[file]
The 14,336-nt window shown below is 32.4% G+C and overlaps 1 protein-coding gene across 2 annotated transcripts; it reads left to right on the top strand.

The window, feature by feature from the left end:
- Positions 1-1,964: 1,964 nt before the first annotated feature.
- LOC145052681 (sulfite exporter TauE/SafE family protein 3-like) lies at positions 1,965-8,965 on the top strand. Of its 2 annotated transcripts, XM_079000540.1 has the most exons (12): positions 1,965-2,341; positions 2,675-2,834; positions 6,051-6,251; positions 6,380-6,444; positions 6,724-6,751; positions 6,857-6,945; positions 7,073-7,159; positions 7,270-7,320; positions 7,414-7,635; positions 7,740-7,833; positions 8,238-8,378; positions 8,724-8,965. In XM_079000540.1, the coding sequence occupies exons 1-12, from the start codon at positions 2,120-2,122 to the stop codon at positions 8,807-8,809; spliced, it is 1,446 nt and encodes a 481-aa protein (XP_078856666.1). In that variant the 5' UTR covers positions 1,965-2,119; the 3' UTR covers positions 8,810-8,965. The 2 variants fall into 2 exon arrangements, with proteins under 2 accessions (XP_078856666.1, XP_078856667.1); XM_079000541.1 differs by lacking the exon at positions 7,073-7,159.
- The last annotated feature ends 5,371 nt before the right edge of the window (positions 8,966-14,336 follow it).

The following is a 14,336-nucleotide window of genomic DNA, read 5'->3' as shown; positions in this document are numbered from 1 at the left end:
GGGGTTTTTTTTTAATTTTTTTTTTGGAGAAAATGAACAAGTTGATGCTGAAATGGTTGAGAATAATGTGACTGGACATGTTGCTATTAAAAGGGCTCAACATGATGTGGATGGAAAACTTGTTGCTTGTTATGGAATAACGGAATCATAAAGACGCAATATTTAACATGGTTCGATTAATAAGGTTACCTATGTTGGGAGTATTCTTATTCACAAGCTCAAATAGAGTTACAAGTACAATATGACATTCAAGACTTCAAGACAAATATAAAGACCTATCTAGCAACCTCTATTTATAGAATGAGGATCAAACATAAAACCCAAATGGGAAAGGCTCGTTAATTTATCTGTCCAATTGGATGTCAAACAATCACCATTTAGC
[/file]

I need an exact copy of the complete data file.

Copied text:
The 14,336-nt window shown below is 32.4% G+C and overlaps 1 protein-coding gene across 2 annotated transcripts; it reads left to right on the top strand.

The window, feature by feature from the left end:
- Positions 1-1,964: 1,964 nt before the first annotated feature.
- LOC145052681 (sulfite exporter TauE/SafE family protein 3-like) lies at positions 1,965-8,965 on the top strand. Of its 2 annotated transcripts, XM_079000540.1 has the most exons (12): positions 1,965-2,341; positions 2,675-2,834; positions 6,051-6,251; positions 6,380-6,444; positions 6,724-6,751; positions 6,857-6,945; positions 7,073-7,159; positions 7,270-7,320; positions 7,414-7,635; positions 7,740-7,833; positions 8,238-8,378; positions 8,724-8,965. In XM_079000540.1, the coding sequence occupies exons 1-12, from the start codon at positions 2,120-2,122 to the stop codon at positions 8,807-8,809; spliced, it is 1,446 nt and encodes a 481-aa protein (XP_078856666.1). In that variant the 5' UTR covers positions 1,965-2,119; the 3' UTR covers positions 8,810-8,965. The 2 variants fall into 2 exon arrangements, with proteins under 2 accessions (XP_078856666.1, XP_078856667.1); XM_079000541.1 differs by lacking the exon at positions 7,073-7,159.
- The last annotated feature ends 5,371 nt before the right edge of the window (positions 8,966-14,336 follow it).

The following is a 14,336-nucleotide window of genomic DNA, read 5'->3' as shown; positions in this document are numbered from 1 at the left end:
GGGGTTTTTTTTTAATTTTTTTTTTGGAGAAAATGAACAAGTTGATGCTGAAATGGTTGAGAATAATGTGACTGGACATGTTGCTATTAAAAGGGCTCAACATGATGTGGATGGAAAACTTGTTGCTTGTTATGGAATAACGGAATCATAAAGACGCAATATTTAACATGGTTCGATTAATAAGGTTACCTATGTTGGGAGTATTCTTATTCACAAGCTCAAATAGAGTTACAAGTACAATATGACATTCAAGACTTCAAGACAAATATAAAGACCTATCTAGCAACCTCTATTTATAGAATGAGGATCAAACATAAAACCCAAATGGGAAAGGCTCGTTAATTTATCTGTCCAATTGGATGTCAAACAATCACCATTTAGC